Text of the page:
Recent larceny charges for New Yorkers highlight state’s theft laws

Larceny charges in New York can carry with them significant consequences, including having to serve years in jail.

In July of this year, two New York women allegedly tricked a 62-year-old immigrant from China into handing over around $85,000 in jewelry and cash. According to NBC News, one woman pretended to be clairvoyant and told the older woman that in order to remove a curse that would kill her family, she needed to have her money and jewelry blessed.

What happened next illustrates New York's theft laws. Anyone facing larceny charges, as these women do now, should understand the consequences involved.

The case

The elderly woman willingly handed over $15,000 in cash from her home, withdrew $50,000 from her bank account and took approximately $20,000 in jewelry from a safe deposit box. She put the items in a bag for the woman to bless so the curse would be removed.

According to prosecutors, the two New York woman allegedly removed the jewelry and cash form the bag and put water bottles in it instead. They handed the bag back to the elderly woman and told her not to open it. However, the woman did open the bag to see her items were no longer there, and she called 911.

Charges and consequences

The women were arrested and charged with a number of items, including second degree grand larceny, third degree grand larceny and several third and fourth degree counts related to criminal possession of stolen property. Both pleaded not guilty to the charges. A man was also charged in connection with the act, as he allegedly acted as a lookout while the women were talking to the older woman.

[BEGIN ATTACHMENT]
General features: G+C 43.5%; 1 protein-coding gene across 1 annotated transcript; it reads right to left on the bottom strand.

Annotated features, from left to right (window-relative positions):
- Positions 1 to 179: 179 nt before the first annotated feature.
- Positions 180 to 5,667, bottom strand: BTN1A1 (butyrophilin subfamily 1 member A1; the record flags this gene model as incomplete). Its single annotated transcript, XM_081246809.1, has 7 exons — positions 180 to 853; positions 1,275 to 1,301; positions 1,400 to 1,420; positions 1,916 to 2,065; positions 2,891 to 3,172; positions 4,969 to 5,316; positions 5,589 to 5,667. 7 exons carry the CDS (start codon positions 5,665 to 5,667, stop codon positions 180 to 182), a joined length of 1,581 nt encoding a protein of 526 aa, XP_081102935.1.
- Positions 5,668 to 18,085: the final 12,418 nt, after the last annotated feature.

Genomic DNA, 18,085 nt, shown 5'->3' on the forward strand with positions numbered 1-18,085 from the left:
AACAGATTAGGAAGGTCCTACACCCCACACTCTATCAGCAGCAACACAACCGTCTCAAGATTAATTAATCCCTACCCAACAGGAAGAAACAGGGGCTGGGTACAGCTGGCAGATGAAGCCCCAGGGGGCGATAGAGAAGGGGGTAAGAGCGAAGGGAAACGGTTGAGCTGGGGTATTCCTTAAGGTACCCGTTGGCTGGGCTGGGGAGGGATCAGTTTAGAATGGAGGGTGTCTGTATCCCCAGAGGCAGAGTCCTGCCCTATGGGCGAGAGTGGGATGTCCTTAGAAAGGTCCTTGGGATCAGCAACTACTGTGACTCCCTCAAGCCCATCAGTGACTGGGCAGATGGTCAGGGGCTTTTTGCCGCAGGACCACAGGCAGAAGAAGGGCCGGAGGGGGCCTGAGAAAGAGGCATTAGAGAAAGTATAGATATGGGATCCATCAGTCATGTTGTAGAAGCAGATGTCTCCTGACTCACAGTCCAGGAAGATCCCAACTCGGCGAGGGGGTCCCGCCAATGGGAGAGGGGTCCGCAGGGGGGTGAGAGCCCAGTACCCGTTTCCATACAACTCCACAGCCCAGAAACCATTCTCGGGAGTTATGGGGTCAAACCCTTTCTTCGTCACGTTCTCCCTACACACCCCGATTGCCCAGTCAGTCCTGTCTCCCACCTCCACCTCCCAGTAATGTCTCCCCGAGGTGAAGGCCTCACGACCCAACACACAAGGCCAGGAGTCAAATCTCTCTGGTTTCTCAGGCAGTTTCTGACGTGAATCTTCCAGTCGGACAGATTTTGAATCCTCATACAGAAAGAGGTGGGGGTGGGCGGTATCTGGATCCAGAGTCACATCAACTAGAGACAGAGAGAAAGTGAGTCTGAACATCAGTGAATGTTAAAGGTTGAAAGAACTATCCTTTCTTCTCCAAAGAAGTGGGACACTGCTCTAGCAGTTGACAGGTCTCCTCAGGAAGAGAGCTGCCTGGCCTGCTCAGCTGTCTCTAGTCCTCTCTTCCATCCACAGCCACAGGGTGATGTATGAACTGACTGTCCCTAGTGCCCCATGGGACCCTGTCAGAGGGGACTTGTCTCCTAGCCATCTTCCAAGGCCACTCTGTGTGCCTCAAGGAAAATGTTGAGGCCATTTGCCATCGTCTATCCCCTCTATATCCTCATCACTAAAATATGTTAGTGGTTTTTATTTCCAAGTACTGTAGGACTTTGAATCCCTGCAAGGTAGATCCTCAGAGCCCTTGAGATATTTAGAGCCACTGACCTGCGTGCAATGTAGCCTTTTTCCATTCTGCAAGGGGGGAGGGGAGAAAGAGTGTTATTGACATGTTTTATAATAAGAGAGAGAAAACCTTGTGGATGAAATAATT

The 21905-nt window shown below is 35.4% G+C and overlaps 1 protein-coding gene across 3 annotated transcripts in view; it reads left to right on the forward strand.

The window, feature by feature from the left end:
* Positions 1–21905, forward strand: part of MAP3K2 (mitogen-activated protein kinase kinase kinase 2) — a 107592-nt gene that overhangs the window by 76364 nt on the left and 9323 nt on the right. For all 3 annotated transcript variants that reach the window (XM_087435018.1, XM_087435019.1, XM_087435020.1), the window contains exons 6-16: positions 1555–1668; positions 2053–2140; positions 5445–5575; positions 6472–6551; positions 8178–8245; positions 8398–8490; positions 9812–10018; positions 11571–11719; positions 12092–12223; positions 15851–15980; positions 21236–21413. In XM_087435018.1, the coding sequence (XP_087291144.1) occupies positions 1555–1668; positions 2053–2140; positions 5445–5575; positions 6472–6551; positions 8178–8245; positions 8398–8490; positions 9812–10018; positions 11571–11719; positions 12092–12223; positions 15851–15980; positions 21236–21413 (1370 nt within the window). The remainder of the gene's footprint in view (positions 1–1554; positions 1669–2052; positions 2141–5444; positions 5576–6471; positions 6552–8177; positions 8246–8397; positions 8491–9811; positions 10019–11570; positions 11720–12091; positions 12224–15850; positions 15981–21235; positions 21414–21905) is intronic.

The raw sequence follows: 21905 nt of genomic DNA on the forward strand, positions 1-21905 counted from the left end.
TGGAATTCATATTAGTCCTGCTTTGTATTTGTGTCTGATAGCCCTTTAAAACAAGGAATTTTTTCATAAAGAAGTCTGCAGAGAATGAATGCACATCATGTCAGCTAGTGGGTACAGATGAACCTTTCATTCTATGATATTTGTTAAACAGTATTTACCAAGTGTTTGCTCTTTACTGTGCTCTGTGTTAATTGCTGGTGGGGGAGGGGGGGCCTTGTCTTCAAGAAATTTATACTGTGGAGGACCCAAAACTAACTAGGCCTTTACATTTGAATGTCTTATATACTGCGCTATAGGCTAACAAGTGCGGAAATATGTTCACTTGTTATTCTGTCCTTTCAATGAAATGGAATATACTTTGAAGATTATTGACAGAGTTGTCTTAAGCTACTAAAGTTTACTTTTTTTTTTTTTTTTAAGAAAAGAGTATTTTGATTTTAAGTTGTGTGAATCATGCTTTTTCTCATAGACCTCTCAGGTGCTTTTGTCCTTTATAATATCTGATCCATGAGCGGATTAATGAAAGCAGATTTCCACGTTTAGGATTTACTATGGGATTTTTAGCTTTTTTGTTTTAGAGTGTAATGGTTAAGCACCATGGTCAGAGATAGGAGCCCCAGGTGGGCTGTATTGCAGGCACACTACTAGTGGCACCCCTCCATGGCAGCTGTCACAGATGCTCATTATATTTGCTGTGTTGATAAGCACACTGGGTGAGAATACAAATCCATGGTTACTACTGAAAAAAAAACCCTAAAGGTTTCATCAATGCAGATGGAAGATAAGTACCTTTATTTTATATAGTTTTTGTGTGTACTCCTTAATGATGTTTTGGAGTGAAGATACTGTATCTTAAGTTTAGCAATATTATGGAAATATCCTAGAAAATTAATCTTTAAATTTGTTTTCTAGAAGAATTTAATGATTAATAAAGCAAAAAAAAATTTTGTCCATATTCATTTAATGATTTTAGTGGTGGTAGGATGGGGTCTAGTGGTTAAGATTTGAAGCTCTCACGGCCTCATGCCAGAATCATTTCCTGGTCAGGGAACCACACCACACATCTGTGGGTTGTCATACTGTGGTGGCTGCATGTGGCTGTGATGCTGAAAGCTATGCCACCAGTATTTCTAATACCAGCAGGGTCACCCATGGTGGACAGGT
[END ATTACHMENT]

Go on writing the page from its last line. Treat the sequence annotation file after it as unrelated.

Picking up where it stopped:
Larceny is a charge people may face when they take or withhold property from someone else. In New York, the law assigns larceny charges based on the amount of money or property stolen. Grand larceny in the second degree applies to situations in which the value of the items exceeds $50,000. A third degree charge applies to property values worth more than $3,000. Both charges are considered felonies.

The third degree charge is considered a D felony, and a second degree charge is a C felony. A D felony could carry with it up to seven years in jail, and a C felony could involve as many as 15 years in prison. Criminal possession of stolen property in the third and fourth degrees is also considered felonies, class D and E respectively.

The attorney in this case told NBC News that the allegations against his clients were untrue. Clearly, there is much at stake for the people facing these charges. Anyone who has concerns about this topic should speak with a criminal defense attorney in New York.